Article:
The Misophonia Origin Story

misophonia originAlmost every article about the origin of misophonia begins like this: “Misophonia, which means ‘hatred of sound” was termed by Jastreboff and Jastreboff in 2001.”​

After this cursory mention of the Jastreboff’s and their role in naming misophonia, academic authors often jump to their own interpretations about the disorder. This leaves readers wondering why these two esteemed doctors at Emory University thought to conceive of a new disorder in the first place.

In order to comprehend a newly proposed disorder, it is important to understand its history. If we don’t, members of the medical community often regard these disorders as “unreal” because descriptions of them have been haphazardly built out of ambiguous bits of information that ultimately don’t add up to anything grounded in theory. I like to call this process the “dominos of disbelief”. Misophonia is a very real condition that has unfortunately fallen victim to this phenomenon. In order to help put together the puzzle pieces of misophonia, let’s talk about the conception of the disorder, and the doctors who named it.

While working in their audiology clinic, the Jastreboff’s (who happened to be married) observed that some people reacted to sounds, such as chewing, pencil tapping, keyboard typing, and coughing, with high levels of irritability, sometimes to the extent of rage, or disorientation. This group of patients responded to “repetitive” and “pattern based noises.”

Unlike their patients with hyperacusis (a disorder in which individuals feel pain in response to loud sounds), individuals with misophonia appeared to respond to “repetitive” and pattern-based sounds with autonomic arousal. That is, upon presentation of such stimuli, patients reported rising stress levels (such as elevated heart beat, muscle tension and sweating) along with strong negative emotions. This was different from what the Jastreboffs had seen with regard to other forms of “decreased sound tolerance” such as tinnitus (ringing in one or both ears), hyperacusis, and phonophobia (fear of sound often secondary to hyperacusis).

Due to the high cost of research the Jastreboffs did not study their misophonia theory, but ventured to begin treatment at their clinic based on methods previously used for tinnitus and hyperacusis. Since then a small body of academic literature coupled with a great deal of popular press has emerged replete with consistent misunderstandings about the Jastreboff’s original concepts. Lets begin to set the record straight.

Although the Jastreboff’s suggested that misophonia involves negative associations between auditory, cognitive and emotional areas of the brain, they did not view misophonia as a “psychiatric disorder” and certainly not any specific one such as Obsessive Compulsive Disorder (personal communication, 2015). Similarly, the Jastreboff’s ideas about misophonia treatment were based on neuroplasticity (the brains ability to reorganize itself based on making new associations). This treatment has its roots in their tinnitus and hyperacusis retraining therapy. It is not simply “exposure therapy” as it is often described. Unfortunately, both research and treatment has followed some of these misconceptions.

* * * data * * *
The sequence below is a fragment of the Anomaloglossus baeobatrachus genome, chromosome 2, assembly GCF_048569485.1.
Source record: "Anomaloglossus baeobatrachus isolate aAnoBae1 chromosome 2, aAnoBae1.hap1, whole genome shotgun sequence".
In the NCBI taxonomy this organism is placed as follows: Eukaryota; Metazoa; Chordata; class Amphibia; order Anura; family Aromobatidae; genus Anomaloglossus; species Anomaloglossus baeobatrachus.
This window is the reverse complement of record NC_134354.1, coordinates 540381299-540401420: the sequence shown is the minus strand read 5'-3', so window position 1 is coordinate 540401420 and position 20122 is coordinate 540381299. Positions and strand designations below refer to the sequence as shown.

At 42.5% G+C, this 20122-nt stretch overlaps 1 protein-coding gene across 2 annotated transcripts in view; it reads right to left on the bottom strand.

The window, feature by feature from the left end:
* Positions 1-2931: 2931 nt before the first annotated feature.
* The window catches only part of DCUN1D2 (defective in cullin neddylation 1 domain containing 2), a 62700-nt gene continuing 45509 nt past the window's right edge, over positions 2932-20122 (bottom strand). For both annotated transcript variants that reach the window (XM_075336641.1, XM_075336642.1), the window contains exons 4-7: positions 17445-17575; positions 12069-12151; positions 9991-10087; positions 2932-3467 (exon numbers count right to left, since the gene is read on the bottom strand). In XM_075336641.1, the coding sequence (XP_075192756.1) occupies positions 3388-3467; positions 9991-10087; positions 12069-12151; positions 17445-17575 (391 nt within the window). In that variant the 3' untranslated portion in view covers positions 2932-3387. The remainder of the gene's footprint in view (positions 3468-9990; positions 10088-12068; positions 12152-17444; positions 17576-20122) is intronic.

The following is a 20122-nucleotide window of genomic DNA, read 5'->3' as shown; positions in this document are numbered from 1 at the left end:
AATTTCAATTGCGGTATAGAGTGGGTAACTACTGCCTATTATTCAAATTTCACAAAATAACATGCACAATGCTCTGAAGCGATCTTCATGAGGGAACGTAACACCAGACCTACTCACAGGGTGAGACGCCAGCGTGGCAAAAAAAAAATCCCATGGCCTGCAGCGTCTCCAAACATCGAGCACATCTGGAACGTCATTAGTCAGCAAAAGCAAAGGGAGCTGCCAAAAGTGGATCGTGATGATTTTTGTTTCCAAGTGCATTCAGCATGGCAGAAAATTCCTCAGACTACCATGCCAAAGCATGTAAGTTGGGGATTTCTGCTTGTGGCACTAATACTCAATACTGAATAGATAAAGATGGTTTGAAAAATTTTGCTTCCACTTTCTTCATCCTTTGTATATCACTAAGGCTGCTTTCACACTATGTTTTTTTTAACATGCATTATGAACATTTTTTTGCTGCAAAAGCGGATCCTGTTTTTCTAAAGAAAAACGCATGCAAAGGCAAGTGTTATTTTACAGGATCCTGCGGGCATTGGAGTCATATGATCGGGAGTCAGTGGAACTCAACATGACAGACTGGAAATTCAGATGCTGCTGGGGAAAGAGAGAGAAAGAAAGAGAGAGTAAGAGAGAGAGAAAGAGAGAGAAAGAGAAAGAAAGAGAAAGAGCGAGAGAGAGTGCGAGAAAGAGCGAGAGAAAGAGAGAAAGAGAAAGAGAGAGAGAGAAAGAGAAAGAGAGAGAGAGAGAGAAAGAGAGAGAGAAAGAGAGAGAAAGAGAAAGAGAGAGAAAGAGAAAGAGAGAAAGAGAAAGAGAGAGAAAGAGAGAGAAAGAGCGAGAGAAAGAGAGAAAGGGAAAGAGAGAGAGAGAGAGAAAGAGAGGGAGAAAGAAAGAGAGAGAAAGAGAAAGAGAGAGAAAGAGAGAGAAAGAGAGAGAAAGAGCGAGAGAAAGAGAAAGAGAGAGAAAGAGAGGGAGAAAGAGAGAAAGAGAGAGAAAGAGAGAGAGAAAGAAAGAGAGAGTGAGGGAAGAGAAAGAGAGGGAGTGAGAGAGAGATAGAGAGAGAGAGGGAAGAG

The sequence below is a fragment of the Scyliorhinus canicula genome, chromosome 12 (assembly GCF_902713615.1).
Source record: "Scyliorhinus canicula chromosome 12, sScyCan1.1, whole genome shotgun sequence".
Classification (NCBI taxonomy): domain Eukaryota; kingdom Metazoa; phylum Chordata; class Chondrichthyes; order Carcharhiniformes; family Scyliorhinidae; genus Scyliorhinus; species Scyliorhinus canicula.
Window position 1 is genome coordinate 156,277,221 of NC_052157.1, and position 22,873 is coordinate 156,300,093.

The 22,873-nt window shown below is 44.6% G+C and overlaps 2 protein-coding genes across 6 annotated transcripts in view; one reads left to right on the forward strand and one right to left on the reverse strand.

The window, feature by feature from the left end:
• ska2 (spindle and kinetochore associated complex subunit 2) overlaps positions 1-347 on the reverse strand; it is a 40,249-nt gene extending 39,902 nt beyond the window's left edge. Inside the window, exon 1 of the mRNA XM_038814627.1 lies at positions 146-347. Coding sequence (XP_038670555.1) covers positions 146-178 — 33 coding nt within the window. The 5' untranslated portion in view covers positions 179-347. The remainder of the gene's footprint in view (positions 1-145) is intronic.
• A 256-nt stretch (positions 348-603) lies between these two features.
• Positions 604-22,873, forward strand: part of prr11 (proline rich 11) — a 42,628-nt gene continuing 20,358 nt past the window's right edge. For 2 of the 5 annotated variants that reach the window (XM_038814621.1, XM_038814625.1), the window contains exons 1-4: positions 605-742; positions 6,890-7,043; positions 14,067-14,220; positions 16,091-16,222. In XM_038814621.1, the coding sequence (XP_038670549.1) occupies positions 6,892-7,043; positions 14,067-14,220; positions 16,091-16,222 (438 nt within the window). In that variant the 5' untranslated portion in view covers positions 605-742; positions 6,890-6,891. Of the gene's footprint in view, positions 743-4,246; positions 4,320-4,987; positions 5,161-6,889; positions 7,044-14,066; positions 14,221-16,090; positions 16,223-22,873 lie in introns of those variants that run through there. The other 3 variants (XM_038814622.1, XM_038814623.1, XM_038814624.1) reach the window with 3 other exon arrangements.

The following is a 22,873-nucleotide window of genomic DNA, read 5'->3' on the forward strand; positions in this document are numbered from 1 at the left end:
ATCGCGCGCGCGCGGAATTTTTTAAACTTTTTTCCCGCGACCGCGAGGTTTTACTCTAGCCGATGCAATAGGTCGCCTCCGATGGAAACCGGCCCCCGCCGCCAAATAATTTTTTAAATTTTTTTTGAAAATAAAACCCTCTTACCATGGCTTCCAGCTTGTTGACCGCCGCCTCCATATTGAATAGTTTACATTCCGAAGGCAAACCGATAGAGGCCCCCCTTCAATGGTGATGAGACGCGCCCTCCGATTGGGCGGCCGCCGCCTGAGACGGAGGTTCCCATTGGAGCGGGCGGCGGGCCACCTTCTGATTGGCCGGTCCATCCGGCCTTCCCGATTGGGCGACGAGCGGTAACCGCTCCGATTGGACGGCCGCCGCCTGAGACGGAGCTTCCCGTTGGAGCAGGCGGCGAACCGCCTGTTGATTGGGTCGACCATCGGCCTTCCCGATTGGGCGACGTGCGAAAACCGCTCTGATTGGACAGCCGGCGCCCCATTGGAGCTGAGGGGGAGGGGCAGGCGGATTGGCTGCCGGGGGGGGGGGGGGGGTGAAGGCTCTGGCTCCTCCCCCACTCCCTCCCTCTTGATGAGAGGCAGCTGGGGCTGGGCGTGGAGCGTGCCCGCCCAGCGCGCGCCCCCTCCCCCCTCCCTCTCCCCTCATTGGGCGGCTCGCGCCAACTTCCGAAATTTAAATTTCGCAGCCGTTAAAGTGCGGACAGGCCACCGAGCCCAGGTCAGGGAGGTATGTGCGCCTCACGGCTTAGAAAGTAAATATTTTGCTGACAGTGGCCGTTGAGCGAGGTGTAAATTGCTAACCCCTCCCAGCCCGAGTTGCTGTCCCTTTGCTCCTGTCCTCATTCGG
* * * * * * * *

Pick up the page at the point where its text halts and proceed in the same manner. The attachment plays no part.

Taking this step back, how should we conceptualize misophonia? I think a judicious way to describe the disorder is as one in which auditory stimuli provokes a neurophysiological response with accompanying negative, emotions, cognitions and behavior. Misophonia should not be referred to as a psychiatric disorder.

How should therapists treat misophonia? Therapists and doctors must be very clear that treatments are all experimental at this point and that efficacy studies will hopefully ensue. Therapists can also help sufferers cope by consulting and communicating with other clinicians across disciplines, and taking the initiative to utilize individualized strategies for each client.

Most of all, therapists and doctors can help by taking the time to learn about this easily misunderstand disorder, and sharing this knowledge with misophonia sufferers.  As a psychologist who has misophonia (and who has raised a child with the disorder) I know this:  In the case of misophonia knowledge may not be “power” but it can help take some of the “power” out of the disorder.

Originally posted on PsychToday

For more information about misophonia research misophonia-research.com

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Jennifer Jo Brout is a New York State Certified School Psychologist, a Connecticut Professional Licensed Counselor, and she also holds a Doctorate in School/Clinical-Child Psychology. She graduated from New York University, Columbia University, and Ferkauf School of Psychology (at Albert Einstein School of Medicine) respectively. She is also the mother of adult triplets, and is a Misophonia sufferer herself. Disappointed by her own experiences with the state of the field when seeking help for her own child in 1999, Dr. Brout began efforts to establish better research practice, improved diagnosis, and innovative clinical practice related to Misophonia (under the name “auditory over-resposivity). Dr. Brout has been at the forefront of research in this area for over 18 years, having established the Sensation and Emotion Network (SENetwork) in 2007, along with Sensory Processing and Emotion Regulation Program at Duke University in 2008.